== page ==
In "A Terrible Country," Keith Gessen's second novel, Andrei Kaplan heads from New York City to his birth country of Russia to take care of his grandmother. She's approaching 90, suffering from dementia, and is fond of reminding whoever is around her that all of her friends are dead. Moscow is not a welcoming place for Andrei, an academic with a focus on Russian literature and history, who has failed to find a job in the States. While abroad, he hopes to find a subject for a journal article so that he might improve his prospects.

Like Andrei, Gessen was born in Russia and moved to the United States with his parents as a child. This insight is essential to what makes Andrei such a compelling character. From the moment he arrives in Moscow, he is overwhelmed with confusions and insecurities. Russians are much richer and more European-seeming than he remembers. He feels like a foreigner and is concerned that he looks like one, too. He can never decide whether to use formal or informal pronouns. This is anxiety-inducing, but Gessen's dark humor is a balm. At one point, Andrei wryly sums up why Americans loved to read about the Soviet gulags: "It made them feel better about the U.S. of A."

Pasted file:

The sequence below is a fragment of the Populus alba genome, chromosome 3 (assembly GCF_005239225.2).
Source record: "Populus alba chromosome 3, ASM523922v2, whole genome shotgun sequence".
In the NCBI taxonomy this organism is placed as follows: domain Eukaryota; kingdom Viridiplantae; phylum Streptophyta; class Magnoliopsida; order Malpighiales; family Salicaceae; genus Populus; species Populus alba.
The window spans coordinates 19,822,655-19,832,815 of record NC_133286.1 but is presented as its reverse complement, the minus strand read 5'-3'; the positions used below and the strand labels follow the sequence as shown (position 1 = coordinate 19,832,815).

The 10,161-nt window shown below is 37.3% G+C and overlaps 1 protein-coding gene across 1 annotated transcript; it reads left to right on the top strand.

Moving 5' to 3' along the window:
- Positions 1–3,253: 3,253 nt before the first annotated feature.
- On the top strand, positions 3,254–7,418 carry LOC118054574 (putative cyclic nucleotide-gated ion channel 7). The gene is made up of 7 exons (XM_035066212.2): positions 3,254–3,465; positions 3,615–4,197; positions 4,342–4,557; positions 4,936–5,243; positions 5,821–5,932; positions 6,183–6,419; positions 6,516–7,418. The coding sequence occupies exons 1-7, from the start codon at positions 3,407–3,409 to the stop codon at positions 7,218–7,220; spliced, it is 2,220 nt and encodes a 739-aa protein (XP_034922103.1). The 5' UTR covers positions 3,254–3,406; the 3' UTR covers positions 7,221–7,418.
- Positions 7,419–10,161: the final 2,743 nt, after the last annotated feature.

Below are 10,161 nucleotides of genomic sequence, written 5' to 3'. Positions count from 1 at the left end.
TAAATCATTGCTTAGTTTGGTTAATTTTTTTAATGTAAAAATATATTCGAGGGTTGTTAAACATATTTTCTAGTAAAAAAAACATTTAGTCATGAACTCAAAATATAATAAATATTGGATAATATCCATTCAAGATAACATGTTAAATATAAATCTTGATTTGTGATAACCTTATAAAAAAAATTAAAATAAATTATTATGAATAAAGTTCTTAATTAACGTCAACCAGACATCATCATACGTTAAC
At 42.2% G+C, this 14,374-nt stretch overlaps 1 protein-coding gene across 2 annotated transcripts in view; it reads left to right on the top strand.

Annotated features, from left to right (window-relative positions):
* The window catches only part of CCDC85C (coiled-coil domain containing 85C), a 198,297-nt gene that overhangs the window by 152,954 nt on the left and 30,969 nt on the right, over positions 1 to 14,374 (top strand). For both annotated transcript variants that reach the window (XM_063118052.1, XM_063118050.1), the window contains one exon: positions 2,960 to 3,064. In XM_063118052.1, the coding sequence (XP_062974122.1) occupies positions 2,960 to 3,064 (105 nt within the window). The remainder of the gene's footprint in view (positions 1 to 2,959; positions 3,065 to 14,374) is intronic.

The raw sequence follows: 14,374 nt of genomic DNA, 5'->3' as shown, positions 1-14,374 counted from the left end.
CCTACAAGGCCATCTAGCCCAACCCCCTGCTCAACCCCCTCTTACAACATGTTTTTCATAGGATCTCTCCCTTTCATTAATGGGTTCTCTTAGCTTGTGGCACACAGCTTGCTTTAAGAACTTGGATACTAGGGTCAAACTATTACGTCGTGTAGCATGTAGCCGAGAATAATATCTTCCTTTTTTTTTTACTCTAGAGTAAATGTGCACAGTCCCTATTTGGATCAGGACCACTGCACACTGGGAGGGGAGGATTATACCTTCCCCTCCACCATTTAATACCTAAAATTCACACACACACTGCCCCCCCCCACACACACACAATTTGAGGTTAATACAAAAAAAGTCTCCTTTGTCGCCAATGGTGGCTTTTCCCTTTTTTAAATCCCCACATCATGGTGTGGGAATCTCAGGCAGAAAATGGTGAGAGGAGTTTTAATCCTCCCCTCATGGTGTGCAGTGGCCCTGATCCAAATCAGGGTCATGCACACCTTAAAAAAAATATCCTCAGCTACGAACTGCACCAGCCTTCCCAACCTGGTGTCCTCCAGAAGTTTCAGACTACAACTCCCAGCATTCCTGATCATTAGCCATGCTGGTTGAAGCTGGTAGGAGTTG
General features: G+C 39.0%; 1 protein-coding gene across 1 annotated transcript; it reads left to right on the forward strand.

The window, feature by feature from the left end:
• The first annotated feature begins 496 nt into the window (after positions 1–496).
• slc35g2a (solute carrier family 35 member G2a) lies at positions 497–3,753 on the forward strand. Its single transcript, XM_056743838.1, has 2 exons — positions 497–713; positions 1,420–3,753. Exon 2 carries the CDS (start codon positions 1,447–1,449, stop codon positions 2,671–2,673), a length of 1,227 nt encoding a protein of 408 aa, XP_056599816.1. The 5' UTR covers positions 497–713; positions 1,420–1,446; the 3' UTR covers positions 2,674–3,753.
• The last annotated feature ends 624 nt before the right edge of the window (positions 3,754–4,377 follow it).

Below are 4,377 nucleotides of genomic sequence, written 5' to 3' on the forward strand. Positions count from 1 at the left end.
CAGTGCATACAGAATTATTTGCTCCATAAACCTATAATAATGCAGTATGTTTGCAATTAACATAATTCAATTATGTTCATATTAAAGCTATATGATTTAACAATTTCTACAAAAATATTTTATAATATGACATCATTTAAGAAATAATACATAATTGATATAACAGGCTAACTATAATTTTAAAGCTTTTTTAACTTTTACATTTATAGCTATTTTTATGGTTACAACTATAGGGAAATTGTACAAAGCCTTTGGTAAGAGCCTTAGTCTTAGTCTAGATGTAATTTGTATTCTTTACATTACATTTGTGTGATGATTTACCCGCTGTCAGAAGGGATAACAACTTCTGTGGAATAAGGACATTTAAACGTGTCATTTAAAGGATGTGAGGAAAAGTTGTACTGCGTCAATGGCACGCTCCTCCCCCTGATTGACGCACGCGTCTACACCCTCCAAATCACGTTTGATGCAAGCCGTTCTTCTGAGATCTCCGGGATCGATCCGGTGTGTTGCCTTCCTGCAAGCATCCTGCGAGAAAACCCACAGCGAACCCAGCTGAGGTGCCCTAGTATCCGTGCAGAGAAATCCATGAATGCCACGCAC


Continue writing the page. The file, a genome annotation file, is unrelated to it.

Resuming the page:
"A Terrible Country" is set during the financial crisis of 2008, but Gessen's writing of Russia's political situation is no less vital than if it were set today. The authoritarian character of Vladimir Putin and his regime is always on Andrei's mind. In the beginning of the book, he knows it is there but struggles to see it. "It was hard to square all the talk of bloody dictatorship with all the people in expensive suits, getting into Audis, talking on their cellphones. Was this naïve? … For me — and not just for me, I think — Soviet oppression and Soviet poverty had always been inextricably intertwined."

Later, when Andrei joins a socialist group and participates in protests, the consequences of Putin's "bloody dictatorship" become very clear to him.

Gessen, author of 2008's "All the Sad Young Literary Men," has done marvelous work here. "A Terrible Country" is a contemplative and compassionate novel about what it means to return to a place that is no longer home, and a fiercely political book about what oppressive regimes do to societies. There are few writers that do either as well as Gessen does both.

Bradley Babendir lives in Boston. He has written for the Washington Post, the Nation and elsewhere.